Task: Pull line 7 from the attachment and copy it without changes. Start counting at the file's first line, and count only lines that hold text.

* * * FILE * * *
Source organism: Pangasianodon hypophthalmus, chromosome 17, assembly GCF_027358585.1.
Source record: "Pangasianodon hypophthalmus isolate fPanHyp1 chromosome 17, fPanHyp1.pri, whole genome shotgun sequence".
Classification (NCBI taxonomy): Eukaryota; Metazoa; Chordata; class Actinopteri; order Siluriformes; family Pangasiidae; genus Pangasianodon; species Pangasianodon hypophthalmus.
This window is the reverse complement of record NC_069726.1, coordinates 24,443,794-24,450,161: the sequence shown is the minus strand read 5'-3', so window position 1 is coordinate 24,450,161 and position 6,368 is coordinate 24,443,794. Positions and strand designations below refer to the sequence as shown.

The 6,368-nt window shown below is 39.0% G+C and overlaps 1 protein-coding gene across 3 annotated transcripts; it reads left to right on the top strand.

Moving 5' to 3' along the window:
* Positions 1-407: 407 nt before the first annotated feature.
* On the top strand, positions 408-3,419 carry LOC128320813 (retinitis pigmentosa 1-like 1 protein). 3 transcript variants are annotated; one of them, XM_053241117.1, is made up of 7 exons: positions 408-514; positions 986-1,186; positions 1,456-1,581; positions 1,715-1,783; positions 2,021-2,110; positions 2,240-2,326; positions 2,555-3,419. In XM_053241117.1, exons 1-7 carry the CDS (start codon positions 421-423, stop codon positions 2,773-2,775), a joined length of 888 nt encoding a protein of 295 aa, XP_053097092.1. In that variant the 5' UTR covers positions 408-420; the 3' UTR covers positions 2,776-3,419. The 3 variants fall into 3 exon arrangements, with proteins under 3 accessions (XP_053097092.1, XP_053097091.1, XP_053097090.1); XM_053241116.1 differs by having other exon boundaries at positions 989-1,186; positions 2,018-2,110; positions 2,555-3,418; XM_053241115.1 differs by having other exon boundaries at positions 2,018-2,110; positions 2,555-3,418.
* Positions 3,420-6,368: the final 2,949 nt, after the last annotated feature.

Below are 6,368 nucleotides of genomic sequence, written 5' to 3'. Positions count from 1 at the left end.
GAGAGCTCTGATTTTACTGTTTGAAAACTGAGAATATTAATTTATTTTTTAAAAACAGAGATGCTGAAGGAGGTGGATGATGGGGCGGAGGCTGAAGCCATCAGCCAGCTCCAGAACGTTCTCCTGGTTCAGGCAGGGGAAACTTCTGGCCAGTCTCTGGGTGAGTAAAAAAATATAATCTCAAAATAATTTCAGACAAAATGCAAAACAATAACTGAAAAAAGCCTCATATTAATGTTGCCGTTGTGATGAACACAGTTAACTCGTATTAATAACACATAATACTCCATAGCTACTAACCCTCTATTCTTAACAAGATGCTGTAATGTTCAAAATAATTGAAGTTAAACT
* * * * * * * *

* Positions 1-407: 407 nt before the first annotated feature.